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It’s cliché and I don’t care

May 10th, 2010

Life’s fickle. When all looks promising, it goes south. Bad things happen to good people and, at times, the corrupt prosper. The only constant in life – besides death – is that nothing is constant. Some of the most promising people fail while slackers rise to the top. It doesn’t make much sense, and any sane person will lose his or her wits trying to rationalize it.

But what would life be if we never had to face adversity, rejection or a seemingly “no-win” scenario? It wouldn’t give you the opportunity to rise to the challenge and shine. Great thinkers would get lost in the masses, and heroes would go unnoticed. Where would this country be if our founding fathers were not faced with the unfair treatment bestowed upon them by Britain?

I’m willing to bet you may never have heard of Benjamin Franklin, John Adams, Paul Revere or Thomas Paine. Imagine if Mohandas Ghandi didn’t return to India to non-violently battle for India’s independence.

Times of divisiveness and dissension have defined some of history’s most important players. What you do in the face of adversity defines who you are. What if Michael Jordan hung up his sneakers after getting cut from his high school basketball team or Thomas Edison listened to those who told him “he was too stupid to learn anything”? Well for one, I may be writing this column in candle light, but I also wouldn’t have realized that you can’t learn to succeed until you learn how to fail.

John Carroll doesn’t offer a class that teaches you how to respond to failure (possible addition to Last Year Seminar?), and I learned that the hard way this year. For most of my life, I’ve been relatively successful. I was never cut from a sports team – except the bowling team my senior year of high school, but is that really a sport? When I wanted something, I went after it and got it. Yet, at the same time, I never took many risks. I wouldn’t engage in an activity if I wasn’t relatively sure I could succeed. I wouldn’t put myself in a position where failure was a likely outcome.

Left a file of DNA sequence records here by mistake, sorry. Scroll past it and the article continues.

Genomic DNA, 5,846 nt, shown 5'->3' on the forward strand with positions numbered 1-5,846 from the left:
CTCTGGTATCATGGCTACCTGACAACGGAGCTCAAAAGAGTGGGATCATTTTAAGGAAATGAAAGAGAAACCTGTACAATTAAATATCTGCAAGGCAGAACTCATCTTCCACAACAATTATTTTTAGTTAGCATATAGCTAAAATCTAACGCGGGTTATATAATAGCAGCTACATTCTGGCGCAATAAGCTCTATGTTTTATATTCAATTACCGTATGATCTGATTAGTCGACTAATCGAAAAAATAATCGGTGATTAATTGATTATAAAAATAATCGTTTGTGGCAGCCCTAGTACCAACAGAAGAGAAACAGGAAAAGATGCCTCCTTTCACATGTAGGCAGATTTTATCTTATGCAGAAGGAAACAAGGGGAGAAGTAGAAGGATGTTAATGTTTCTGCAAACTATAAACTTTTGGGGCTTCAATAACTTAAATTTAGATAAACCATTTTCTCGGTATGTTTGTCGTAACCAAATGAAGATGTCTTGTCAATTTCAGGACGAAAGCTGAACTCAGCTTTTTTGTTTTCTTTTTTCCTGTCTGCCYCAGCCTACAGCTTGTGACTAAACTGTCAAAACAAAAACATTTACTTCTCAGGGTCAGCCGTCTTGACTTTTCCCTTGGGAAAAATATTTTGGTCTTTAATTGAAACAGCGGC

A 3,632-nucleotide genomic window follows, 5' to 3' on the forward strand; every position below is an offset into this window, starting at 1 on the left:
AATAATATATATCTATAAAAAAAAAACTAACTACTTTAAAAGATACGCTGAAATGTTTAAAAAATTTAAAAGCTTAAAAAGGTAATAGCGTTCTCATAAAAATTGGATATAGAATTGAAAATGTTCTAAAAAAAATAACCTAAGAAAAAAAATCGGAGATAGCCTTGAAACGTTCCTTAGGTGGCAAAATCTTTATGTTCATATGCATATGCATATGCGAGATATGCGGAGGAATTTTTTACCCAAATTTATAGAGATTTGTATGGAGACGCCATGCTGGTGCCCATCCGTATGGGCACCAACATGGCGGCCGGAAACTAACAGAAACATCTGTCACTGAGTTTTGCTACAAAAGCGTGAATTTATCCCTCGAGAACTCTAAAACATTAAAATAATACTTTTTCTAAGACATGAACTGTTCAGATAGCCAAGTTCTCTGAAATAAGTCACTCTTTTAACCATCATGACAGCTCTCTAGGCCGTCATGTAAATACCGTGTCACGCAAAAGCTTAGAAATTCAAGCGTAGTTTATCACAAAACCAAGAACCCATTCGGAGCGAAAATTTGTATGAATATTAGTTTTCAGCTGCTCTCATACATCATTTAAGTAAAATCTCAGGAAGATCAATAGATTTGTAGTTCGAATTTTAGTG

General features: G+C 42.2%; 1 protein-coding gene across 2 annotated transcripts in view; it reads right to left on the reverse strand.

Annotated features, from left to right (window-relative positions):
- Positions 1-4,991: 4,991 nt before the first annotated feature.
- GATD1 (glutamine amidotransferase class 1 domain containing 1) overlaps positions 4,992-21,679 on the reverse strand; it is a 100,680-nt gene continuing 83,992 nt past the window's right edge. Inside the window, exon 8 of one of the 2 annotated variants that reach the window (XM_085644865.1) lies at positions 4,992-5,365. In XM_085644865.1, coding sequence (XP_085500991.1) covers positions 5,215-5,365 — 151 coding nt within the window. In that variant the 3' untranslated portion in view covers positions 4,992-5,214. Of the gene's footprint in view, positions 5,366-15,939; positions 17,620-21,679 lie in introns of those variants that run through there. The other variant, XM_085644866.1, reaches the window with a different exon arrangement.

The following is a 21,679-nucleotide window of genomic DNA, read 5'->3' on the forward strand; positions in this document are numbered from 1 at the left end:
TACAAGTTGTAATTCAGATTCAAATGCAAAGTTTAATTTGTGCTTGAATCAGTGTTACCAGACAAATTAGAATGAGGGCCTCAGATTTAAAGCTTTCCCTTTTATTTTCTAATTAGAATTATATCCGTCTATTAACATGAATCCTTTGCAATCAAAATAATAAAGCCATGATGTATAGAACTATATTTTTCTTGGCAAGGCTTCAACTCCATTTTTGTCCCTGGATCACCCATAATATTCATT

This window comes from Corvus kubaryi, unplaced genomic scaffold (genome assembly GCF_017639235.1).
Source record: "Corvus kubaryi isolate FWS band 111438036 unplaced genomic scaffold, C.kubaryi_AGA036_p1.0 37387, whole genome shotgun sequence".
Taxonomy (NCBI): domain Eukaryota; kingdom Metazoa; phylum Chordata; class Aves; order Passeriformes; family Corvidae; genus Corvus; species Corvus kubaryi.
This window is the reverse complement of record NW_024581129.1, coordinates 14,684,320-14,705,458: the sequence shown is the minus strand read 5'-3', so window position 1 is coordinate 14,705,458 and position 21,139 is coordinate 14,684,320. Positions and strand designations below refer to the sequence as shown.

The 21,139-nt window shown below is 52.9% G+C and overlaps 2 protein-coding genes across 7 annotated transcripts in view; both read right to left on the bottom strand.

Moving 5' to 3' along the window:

That all changed this year, and I could not have been happier. One of the best pieces of advice my father gave me was to live an interesting life.

Simple yet complex. How boring would life be if you never threw yourself into the fiery battle or took a blind leap? Sure you may get burned or fall flat on your face, but imagine the feelings if you come out on top. I get goosebumps just thinking about it. I’m convinced you can’t live an interesting life if you hide from adversity, run from rejection, and travel down the easy road.

I’m about to embark on the next stage of my life. I have no idea where I’m heading, what I’m doing, or the difficulties I may face. But, I welcome them with open arms because, honestly, life would be pretty mundane if I didn’t get kicked to the curb or spat in the face once in awhile. I hope you do the same, too. If you see that girl or guy you have always thought was cute, then talk to them. Skip a class or take a 50-minute nap.

Just take risks, and swing if life throws you a curveball. Even if you miss, you learn, you adapt and then next time you’ll hit a ground rule double.

So before I leave you forever, please take this piece of advice my late grandfather always preached, “When you walk out that door, take a deep breath and say, ‘Look out world here I come,’ and grab life by the horns.” Thank you all for the best and the worst times of my life, it’s been a fun and fickle ride.